January 31, 2023

Volume XIII, Number 31


January 31, 2023

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January 30, 2023

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Department of Labor’s Families First Corrections Fix Contradiction on Concurrent Leave

On April 10, the Department of Labor published corrections to its regulation on the Families First Coronavirus Response Act and fixed an internal inconsistency regarding concurrent use of employer-provided paid time off and paid expanded family medical leave under the Act.

We previously covered the initial DOL rule on Families First here.  The Families First Act provides up to 12 weeks of paid leave for employees of small to mid-sized businesses for certain coronavirus-related reasons.

The corrections delete a section of the regulation that prohibited employers from requiring employees to use employer-provided paid time off during paid periods of leave under the Emergency Family Medical Leave Expansion Act (“Emergency Family Medical Leave”).  That section of the initial regulation contradicted other portions that purportedly allowed employers to require employees to use employer-provided paid time off and paid Emergency Family Medical Leave concurrently.

The corrections fix the inconsistency.  As revised, the regulation allows employers to require employees to use employer-provided paid time off and paid Emergency Family Medical Leave concurrently, except in certain circumstances.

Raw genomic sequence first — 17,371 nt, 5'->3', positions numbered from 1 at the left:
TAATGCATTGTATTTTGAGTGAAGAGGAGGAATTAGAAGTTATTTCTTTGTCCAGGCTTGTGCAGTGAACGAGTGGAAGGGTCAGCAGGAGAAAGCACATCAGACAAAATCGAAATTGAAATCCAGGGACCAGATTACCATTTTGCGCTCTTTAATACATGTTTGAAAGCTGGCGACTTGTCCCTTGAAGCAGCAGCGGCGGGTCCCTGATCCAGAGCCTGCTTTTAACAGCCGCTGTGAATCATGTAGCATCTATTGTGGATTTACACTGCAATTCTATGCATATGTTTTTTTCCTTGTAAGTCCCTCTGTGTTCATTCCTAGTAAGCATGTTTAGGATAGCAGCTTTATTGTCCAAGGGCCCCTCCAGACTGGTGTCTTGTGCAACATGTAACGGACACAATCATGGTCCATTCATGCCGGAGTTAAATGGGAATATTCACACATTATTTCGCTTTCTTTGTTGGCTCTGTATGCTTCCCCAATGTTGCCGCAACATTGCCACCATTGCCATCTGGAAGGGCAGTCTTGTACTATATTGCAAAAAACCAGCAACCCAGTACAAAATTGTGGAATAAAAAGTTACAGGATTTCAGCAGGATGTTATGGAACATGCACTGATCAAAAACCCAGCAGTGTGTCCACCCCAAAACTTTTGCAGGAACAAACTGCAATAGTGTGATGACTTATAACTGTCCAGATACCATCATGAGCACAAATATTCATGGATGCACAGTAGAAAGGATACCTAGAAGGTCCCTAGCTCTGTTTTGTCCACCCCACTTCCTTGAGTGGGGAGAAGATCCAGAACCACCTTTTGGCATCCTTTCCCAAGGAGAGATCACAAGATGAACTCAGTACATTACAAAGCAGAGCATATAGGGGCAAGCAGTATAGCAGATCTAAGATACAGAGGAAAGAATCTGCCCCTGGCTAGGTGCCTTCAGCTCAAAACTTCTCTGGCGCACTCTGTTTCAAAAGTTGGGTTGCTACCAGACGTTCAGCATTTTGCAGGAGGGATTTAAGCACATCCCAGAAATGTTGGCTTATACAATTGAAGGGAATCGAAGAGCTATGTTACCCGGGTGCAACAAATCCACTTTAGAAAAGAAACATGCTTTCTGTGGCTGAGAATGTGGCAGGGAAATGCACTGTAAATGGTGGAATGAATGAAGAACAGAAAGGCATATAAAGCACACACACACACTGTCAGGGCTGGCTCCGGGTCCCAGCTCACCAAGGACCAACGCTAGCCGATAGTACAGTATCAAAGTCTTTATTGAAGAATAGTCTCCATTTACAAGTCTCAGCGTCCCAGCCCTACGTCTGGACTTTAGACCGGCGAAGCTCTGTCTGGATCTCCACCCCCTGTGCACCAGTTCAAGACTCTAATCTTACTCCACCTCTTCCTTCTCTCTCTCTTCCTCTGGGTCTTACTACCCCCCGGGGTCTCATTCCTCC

First, the employer may not require concurrent use of employer-provided paid time off if the employee is already using Emergency Paid Sick Leave under the Act and Emergency Family Medical Leave simultaneously.  In practice, this will generally mean the employer cannot require concurrent use of PTO during an employee’s first two weeks of leave.

Second, an employer may only require an employee to use paid time off concurrently if that employer-provided leave could otherwise be used to care for a child.  For example, if an employer has a general paid time off policy that allows an employee to take paid leave for any reason, then the employer can require concurrent use of that leave.  But if an employer policy provides leave only for certain reasons that do not involve care of a child (i.e. personal illness), then the employer cannot require an employee to use that type of leave concurrently with Emergency Family Medical Leave.

The corrections allow employers more options to require employees to exhaust employer-provided paid time off at the same time that they take leave under the Families First Act.  For some employers, this option may be appealing to prevent employees from having access to abnormally large amounts of paid time off because of the aggregation of the Families First Act leave provisions and employer policies.

Employers should note that if they require concurrent use of employer-provided paid time off, they may only claim tax credits under Families First for the leave required under the Act.  So, if an employee uses employer paid time off and Families First leave concurrently, the employer may seek reimbursement for 2/3 of the employee’s rate of pay, up to $200 per day, but not for the additional 1/3 of an employee’s pay that would be due under the employer’s own policy.